Hunting Works in rural Minnesota
By: Tom Cherveny, West Central Tribune
WILLMAR — A hunter’s heart can be found in the great outdoors, usually right after he or she has left lots of greenbacks in the great indoors.
The average hunter in Minnesota will spend $783 each year on goods and services related to their heart’s desire. With some 597,000 people hunting each year in Minnesota, it adds up to over $482 million for the state’s economy, according to “Hunting Works for Minnesota.”
The recently-launched advocacy group includes a long list of retailers, sports and conservation groups, and other organizations such as chambers of commerce across the state. The goal of the partnership is to promote the hunting and shooting sports, and to educate the public about their economic importance to the state.
Hunting has always been important to businesses throughout rural Minnesota, but perhaps never so much as during times like this, according to Cal Brink, executive director of the Marshall Chamber of Commerce. “It’s more recession-proof than some things,” said Brink.
Brink met up recently in Willmar with his counterpart Ken Warner, president of the Willmar Lakes Area Chamber of Commerce, and Mike Witt, manager of the Runnings Fleet and Farm in Willmar, to promote the economic value of hunting in western Minnesota.
The color orange makes obvious the value of hunting to the economy in Marshall, according to Brink. Pheasant hunting continues to attract thousands of hunters to southwestern Minnesota, and every autumn the orange-vested hunters are easy to see as they patronize businesses ranging from motels to restaurants, according to Brink.
Businesses in Kandiyohi County see lots of orange- and camouflage-clad hunters as well, more so than many people might realize. Witt said the Running’s store in Willmar recorded $84,000 in hunting and fishing license sales last year, and it is just one of many sites in the county where they can be purchased.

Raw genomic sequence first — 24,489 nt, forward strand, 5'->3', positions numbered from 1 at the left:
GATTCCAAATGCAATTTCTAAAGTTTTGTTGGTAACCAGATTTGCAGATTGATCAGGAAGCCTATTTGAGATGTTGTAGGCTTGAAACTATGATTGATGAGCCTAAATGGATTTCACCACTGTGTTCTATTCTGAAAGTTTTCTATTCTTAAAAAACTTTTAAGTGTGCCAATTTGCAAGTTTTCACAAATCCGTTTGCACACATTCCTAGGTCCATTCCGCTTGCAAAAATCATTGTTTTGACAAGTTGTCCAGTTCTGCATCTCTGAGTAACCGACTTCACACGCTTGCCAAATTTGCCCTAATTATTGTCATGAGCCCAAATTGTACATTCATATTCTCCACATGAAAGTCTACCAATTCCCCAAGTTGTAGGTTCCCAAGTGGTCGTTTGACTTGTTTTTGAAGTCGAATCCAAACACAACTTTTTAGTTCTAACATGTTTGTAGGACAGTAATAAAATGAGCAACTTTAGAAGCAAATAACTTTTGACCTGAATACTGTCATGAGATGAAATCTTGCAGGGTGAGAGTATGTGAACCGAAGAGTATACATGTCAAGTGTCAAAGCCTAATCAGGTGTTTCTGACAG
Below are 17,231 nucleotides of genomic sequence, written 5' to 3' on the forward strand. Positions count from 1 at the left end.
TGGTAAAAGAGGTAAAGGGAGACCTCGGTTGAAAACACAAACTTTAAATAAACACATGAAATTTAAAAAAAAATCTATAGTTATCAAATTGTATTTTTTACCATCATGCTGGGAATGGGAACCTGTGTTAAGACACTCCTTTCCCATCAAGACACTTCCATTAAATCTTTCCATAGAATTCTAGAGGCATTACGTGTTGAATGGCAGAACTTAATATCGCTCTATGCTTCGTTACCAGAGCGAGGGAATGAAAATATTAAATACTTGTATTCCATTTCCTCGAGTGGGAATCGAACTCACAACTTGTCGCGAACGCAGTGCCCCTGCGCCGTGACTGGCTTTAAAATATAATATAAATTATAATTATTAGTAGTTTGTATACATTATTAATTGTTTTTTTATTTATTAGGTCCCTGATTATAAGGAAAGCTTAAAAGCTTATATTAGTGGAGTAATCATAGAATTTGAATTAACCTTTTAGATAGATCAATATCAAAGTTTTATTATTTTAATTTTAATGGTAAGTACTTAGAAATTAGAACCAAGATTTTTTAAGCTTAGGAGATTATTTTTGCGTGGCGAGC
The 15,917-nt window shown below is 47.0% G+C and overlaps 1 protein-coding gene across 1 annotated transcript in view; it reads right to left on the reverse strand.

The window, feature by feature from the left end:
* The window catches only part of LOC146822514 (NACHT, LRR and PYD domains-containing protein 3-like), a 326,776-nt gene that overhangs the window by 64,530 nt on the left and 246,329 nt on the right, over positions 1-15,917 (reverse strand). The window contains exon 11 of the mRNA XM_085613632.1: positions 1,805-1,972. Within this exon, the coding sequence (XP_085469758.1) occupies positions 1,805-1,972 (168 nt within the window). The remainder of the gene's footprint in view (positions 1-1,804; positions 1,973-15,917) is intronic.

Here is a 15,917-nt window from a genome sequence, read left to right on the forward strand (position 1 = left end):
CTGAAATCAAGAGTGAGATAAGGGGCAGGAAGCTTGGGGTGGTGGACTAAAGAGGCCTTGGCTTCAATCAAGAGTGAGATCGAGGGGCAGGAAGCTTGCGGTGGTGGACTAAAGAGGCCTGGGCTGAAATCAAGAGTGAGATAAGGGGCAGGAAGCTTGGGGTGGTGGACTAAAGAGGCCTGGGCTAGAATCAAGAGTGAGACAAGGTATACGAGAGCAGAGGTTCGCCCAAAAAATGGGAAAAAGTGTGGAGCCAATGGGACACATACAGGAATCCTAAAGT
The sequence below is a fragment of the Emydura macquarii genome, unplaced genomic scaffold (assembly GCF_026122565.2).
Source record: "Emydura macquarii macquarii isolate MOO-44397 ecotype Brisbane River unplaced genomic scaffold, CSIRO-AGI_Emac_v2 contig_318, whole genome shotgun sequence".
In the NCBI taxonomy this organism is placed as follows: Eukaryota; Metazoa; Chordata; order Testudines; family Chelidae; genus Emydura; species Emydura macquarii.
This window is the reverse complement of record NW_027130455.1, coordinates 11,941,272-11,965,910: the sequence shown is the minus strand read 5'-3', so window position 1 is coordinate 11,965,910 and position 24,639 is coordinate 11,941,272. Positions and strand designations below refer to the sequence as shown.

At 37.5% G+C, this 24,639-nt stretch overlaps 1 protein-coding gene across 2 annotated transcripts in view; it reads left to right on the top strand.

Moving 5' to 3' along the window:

The Willmar store’s sporting goods department is one of its most important, and makes possible 3.5 employee positions, said Witt.
It’s hard to put a finger on exactly how big the economic bang provided by hunting and shooting sports is to Kandiyohi County, but Warner said the Chamber hears many anecdotal stories from businesses. He noted that the county’s sporting goods stores are destination sites for hunters and anglers, and attract customers to many other stores as well.
And of course, hunting produces lots of spin-off activity for restaurants and motels. There’s no guessing, either, how many dollars in property taxes the county collects from lands owned and managed primarily for hunting.
Along with the economic value, Warner noted that hunting is also part of a rich heritage that remains very important to the quality of life for residents.
And, it’s something that virtually everybody can enjoy, added Brink.